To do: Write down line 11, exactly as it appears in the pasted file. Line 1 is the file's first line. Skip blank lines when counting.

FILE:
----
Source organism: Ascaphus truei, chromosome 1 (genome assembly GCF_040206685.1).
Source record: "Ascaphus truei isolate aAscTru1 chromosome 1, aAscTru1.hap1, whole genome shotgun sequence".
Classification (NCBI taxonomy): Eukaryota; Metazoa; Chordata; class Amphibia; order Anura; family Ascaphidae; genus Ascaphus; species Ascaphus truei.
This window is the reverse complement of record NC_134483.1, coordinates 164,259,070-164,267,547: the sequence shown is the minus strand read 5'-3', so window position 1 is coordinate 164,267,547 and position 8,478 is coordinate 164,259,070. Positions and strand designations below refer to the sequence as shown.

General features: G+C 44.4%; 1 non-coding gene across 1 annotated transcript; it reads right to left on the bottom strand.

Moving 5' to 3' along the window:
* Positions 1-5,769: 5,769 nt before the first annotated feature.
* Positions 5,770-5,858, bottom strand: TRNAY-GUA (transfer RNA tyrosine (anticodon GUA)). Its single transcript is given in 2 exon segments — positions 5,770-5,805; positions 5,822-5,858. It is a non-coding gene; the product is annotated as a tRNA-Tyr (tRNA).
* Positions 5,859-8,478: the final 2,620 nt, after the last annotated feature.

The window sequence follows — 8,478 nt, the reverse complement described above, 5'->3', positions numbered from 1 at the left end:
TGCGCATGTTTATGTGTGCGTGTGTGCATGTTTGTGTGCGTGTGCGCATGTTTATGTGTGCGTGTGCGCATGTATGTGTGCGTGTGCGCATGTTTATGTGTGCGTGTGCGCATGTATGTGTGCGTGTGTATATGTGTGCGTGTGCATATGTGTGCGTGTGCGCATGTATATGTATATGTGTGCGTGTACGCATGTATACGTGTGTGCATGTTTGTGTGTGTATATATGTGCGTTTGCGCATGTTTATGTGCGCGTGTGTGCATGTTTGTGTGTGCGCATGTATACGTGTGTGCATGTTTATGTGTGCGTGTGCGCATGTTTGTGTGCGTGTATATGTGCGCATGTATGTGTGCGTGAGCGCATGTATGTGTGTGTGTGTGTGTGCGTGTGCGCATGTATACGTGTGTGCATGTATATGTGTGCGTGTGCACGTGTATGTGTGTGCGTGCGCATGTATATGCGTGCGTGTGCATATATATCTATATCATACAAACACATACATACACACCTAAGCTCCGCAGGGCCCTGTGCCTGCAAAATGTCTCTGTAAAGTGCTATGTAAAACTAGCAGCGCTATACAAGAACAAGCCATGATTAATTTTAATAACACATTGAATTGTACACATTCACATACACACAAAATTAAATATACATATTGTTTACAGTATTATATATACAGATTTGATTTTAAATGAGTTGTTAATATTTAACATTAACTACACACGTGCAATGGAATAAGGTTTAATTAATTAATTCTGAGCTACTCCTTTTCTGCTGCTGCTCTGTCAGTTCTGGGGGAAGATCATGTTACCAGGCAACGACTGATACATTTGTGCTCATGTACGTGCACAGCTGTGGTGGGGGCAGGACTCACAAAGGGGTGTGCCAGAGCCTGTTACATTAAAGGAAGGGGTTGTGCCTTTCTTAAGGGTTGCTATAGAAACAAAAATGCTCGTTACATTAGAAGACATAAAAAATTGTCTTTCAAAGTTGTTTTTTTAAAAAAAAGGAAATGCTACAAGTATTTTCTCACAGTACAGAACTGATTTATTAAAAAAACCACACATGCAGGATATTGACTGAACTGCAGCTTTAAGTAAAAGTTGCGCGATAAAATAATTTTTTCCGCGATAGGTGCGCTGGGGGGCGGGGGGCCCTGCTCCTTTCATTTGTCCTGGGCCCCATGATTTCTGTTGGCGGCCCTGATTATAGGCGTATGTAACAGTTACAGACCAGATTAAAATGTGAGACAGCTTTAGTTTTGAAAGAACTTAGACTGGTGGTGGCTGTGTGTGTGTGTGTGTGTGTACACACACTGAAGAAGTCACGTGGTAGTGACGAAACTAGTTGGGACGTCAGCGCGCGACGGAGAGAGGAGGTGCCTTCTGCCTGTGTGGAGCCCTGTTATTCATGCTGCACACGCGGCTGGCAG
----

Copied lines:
TGCGCATGTTTATGTGTGCGTGTGTGCATGTTTGTGTGCGTGTGCGCATGTTTATGTGTGCGTGTGCGCATGTATGTGTGCGTGTGCGCATGTTTATGTGTGCGTGTGCGCATGTATGTGTGCGTGTGTATATGTGTGCGTGTGCATATGTGTGCGTGTGCGCATGTATATGTATATGTGTGCGTGTACGCATGTATACGTGTGTGCATGTTTGTGTGTGTATATATGTGCGTTTGCGCATGTTTATGTGCGCGTGTGTGCATGTTTGTGTGTGCGCATGTATACGTGTGTGCATGTTTATGTGTGCGTGTGCGCATGTTTGTGTGCGTGTATATGTGCGCATGTATGTGTGCGTGAGCGCATGTATGTGTGTGTGTGTGTGTGCGTGTGCGCATGTATACGTGTGTGCATGTATATGTGTGCGTGTGCACGTGTATGTGTGTGCGTGCGCATGTATATGCGTGCGTGTGCATATATATCTATATCATACAAACACATACATACACACCTAAGCTCCGCAGGGCCCTGTGCCTGCAAAATGTCTCTGTAAAGTGCTATGTAAAACTAGCAGCGCTATACAAGAACAAGCCATGATTAATTTTAATAACACATTGAATTGTACACATTCACATACACACAAAATTAAATATACATATTGTTTACAGTATTATATATACAGATTTGATTTTAAATGAGTTGTTAATATTTAACATTAACTACACACGTGCAATGGAATAAGGTTTAATTAATTAATTCTGAGCTACTCCTTTTCTGCTGCTGCTCTGTCAGTTCTGGGGGAAGATCATGTTACCAGGCAACGACTGATACATTTGTGCTCATGTACGTGCACAGCTGTGGTGGGGGCAGGACTCACAAAGGGGTGTGCCAGAGCCTGTTACATTAAAGGAAGGGGTTGTGCCTTTCTTAAGGGTTGCTATAGAAACAAAAATGCTCGTTACATTAGAAGACATAAAAAATTGTCTTTCAAAGTTGTTTTTTTAAAAAAAAGGAAATGCTACAAGTATTTTCTCACAGTACAGAACTGATTTATTAAAAAAACCACACATGCAGGATATTGACTGAACTGCAGCTTTAAGTAAAAGTTGCGCGATAAAATAATTTTTTCCGCGATAGGTGCGCTGGGGGGCGGGGGGCCCTGCTCCTTTCATTTGTCCTGGGCCCCATGATTTCTGTTGGCGGCCCTGATTATAGGCGTATGTAACAGTTACAGACCAGATTAAAATGTGAGACAGCTTTAGTTTTGAAAGAACTTAGACTGGTGGTGGCTGTGTGTGTGTGTGTGTGTGTACACACACTGAAGAAGTCACGTGGTAGTGACGAAACTAGTTGGGACGTCAGCGCGCGACGGAGAGAGGAGGTGCCTTCTGCCTGTGTGGAGCCCTGTTATTCATGCTGCACACGCGGCTGGCAG